17. Cemo

    Cemo Member

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    Another +1 for the Ruger SP101. The .357 Mag. is a very powerful round, I would not want to shoot a .357 in anything lighter than the SP101 either.
     
  18. bikemutt
    • Contributing Member

    bikemutt Member

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    I just bought the .38 special LCR and am very pleased with it. It's a handful with 130gr FMJ rounds and such but is not unpleasant to shoot with 110gr JHP +P Hornady rounds.

    I seriously considered the .357 version but after renting the .38 special and seeing how much sting I felt with FMJ rounds, I decided against taking on the extra weight of the .357 version, and perhaps even more sting.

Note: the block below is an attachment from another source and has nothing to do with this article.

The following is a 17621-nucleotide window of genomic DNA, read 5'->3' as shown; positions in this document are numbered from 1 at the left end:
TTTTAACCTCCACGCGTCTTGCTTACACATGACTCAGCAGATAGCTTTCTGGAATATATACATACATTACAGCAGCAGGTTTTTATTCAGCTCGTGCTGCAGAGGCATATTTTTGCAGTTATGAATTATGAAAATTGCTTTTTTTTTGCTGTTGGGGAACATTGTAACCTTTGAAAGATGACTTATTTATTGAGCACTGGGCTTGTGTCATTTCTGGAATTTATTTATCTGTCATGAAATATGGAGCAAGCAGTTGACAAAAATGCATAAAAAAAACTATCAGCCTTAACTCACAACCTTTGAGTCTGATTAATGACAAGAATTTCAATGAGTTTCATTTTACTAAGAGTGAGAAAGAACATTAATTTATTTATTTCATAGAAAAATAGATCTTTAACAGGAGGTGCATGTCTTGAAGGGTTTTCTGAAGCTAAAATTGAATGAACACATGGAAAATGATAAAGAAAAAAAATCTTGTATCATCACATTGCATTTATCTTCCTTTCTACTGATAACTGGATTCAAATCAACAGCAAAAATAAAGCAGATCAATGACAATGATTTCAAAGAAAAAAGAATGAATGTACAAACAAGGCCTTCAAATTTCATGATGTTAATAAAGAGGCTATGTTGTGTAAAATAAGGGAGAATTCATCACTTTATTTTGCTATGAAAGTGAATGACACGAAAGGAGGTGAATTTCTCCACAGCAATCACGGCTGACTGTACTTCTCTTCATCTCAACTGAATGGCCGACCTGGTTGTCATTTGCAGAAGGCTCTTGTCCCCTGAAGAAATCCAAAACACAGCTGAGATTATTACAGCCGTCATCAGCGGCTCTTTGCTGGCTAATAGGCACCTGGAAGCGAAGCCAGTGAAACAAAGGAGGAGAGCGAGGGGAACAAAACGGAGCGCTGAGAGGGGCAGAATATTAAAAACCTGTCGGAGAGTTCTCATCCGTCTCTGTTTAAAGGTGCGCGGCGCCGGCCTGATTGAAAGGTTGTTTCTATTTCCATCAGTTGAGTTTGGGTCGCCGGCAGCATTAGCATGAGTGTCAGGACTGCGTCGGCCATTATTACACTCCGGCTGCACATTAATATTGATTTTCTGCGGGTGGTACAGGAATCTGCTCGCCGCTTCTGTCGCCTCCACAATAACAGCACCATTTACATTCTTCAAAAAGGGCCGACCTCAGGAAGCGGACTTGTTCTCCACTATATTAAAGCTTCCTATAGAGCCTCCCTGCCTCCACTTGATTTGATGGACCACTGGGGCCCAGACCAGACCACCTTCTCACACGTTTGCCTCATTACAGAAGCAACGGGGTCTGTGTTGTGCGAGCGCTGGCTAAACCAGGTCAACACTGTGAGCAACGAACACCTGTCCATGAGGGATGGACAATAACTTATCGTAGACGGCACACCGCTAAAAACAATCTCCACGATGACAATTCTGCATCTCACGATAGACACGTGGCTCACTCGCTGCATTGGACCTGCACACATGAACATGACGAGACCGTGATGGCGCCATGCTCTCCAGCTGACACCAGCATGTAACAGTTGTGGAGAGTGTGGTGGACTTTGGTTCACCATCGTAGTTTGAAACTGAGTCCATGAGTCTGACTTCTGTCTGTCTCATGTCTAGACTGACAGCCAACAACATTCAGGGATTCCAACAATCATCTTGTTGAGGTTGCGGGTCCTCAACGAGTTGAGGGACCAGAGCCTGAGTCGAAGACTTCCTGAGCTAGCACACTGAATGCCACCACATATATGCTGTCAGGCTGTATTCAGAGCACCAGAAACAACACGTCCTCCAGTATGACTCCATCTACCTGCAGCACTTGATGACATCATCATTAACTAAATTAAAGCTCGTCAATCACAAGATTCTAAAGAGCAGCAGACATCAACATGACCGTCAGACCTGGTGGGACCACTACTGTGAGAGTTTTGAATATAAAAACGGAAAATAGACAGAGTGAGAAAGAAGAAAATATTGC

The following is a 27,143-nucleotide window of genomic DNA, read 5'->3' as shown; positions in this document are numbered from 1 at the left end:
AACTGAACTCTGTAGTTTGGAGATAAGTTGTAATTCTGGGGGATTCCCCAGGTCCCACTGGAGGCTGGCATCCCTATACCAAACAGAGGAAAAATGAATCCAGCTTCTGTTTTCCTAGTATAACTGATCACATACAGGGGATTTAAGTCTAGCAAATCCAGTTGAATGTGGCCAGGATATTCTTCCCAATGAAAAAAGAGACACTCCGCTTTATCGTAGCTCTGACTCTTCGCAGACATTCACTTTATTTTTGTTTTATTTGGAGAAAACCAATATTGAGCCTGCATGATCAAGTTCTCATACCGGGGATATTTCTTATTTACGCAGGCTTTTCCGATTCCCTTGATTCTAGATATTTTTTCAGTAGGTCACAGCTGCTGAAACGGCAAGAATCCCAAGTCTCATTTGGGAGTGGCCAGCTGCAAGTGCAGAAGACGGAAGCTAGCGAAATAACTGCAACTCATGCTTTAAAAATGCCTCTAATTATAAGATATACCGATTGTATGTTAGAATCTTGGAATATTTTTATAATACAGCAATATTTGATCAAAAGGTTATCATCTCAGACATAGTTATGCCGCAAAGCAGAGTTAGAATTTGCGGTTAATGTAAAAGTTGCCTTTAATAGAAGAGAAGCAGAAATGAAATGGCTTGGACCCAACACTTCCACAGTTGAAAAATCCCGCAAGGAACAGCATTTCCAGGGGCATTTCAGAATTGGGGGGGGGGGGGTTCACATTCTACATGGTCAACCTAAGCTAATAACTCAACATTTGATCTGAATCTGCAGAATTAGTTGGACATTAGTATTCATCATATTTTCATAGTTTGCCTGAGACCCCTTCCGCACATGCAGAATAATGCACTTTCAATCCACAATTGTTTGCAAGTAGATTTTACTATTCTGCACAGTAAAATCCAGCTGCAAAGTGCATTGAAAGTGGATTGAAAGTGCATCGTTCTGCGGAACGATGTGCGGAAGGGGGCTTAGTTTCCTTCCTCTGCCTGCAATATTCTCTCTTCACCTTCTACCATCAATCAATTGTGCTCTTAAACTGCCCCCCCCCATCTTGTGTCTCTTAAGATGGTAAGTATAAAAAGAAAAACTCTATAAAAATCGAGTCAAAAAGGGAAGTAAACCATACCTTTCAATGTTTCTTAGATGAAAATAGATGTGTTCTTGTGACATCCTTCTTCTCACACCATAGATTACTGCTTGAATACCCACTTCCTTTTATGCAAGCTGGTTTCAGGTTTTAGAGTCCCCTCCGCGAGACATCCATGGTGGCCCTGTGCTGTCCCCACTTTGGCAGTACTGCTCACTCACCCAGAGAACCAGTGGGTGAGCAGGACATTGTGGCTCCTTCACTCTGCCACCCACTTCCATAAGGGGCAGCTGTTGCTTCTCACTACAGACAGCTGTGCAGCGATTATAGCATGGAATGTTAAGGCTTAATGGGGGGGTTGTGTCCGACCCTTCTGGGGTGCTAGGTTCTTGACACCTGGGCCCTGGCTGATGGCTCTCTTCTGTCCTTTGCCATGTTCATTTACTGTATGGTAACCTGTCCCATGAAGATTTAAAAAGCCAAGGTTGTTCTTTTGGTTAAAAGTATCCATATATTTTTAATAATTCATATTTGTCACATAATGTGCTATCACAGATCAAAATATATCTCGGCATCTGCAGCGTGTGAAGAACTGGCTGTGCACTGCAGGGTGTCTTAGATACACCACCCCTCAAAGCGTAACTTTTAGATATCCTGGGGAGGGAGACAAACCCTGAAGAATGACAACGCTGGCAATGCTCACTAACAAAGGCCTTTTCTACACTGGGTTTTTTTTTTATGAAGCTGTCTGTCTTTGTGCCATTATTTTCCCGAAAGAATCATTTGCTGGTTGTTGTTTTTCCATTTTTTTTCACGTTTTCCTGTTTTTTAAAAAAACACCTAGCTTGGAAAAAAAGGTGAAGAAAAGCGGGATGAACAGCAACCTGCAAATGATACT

I'd urge you to see about renting one at your local range, there's no good substitute for a good ole test drive.
     
  19. NMGonzo

    NMGonzo Member

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    sp101

    Better living through tripling the energy.
     
  20. OldCavSoldier

    OldCavSoldier Member

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    S&w m640........
     
  21. ArchAngelCD

    ArchAngelCD Member

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    Double post!
     
    Last edited: Feb 2, 2011
  22. ArchAngelCD

    ArchAngelCD Member

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    The 12 oz. S&W Airlite revolvers are great to carry but I wouldn't want to practice with one. Since practice with your carry gun is a necessity I don't recommend an Airlite if you're going to load it with .357 Magnum ammo.